The four papers in this symposium explore a range of criminal justice interventions: policing, deferred prosecution, mental health courts, and probation. Each panelist presents analyses examining racial, gender, economic, behavioral, and spatial-level disparities in the administration of the aforementioned interventions. Police practices have been thrust into national scrutiny following the broadcast of police-inflicted homicides such as Decynthia Clements, Reika Boyd, Lacquan McDonald, Michael Brown, and Freddy Gray. Public discourse and academic investigation on improving police-community relationships cite how certain communities are ‘over-policed' and as a result disproportionately represented within penal institutions. This symposium examines policing practices and how they impact transgender adults drawing from a sample of 300 young transgender women in Chicago and Boston.
Deferred prosecution programs offer an upstream diversion from deeper criminal justice involvement wherein participants can have their case dismissed and avoid the collateral consequences of a formal conviction. The second paper in this symposium examines data on over 7,000 participants in three deferred prosecution programs. Program completion and case dismissal rates indicate that these programs may hold significant promise for upstream diversion, and point to the need to target particular groups for enhanced program retention.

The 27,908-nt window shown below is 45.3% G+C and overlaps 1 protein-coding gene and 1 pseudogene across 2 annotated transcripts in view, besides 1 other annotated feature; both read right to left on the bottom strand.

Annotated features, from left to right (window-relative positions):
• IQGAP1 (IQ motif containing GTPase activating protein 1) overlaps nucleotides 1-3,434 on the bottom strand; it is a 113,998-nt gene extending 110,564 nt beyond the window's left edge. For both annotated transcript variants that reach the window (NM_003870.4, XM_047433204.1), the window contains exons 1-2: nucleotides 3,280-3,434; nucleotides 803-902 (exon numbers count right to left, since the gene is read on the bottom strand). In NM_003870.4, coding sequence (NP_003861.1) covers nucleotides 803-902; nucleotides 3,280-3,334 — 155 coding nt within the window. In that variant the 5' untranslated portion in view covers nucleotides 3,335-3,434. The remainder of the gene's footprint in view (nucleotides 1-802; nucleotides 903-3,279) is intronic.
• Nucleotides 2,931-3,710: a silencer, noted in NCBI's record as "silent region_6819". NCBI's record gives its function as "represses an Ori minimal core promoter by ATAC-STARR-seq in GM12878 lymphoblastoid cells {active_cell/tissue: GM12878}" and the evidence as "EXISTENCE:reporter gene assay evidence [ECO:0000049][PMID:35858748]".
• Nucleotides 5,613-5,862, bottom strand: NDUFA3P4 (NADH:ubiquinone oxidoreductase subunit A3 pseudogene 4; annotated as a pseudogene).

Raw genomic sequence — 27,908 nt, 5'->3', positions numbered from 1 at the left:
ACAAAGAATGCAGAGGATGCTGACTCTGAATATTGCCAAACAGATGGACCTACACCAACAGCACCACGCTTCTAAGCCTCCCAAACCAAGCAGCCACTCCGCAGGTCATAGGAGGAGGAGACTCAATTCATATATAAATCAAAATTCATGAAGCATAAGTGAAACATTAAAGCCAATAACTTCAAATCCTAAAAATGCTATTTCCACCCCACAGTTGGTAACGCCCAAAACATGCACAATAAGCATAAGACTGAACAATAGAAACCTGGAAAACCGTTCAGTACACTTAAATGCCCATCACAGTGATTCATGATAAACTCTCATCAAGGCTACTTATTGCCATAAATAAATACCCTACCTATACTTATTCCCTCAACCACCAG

Mental health courts are a form of specialty courts organized with the intention of promoting collaboration from criminal justice and mental health practitioners. The courts generally process cases of nonviolent offenders with a diagnosed mental illness and provide coordinated services to improve criminal justice outcomes and overall wellbeing of the client. This symposium provides a critical analysis using ethnographic fieldwork on how risk is conceptualized within such settings and the implications for legal proceedings and quality of life outcomes for those involved.
Finally, probation in Cook County, Illinois is explored through a spatial analysis of a 10-year data-set including all closed felony and misdemeanor-level cases. Probation is typically viewed as a cost-effective alternative to incarceration that allows for the individual to stay in community. Despite the community-centered administration of probation, the role of community context in predicting probation outcomes has yet to be examined.
The four papers in this symposium employ a variety of methodological approaches to better understand to what extent a range of criminal justice interventions contribute to more socially just outcomes. The symposium discusses implications for such interventions for both social work practice and public policy. The implications of such interventions are explored across ecological dimensions, ranging from individual-level effects to neighborhood-level effects.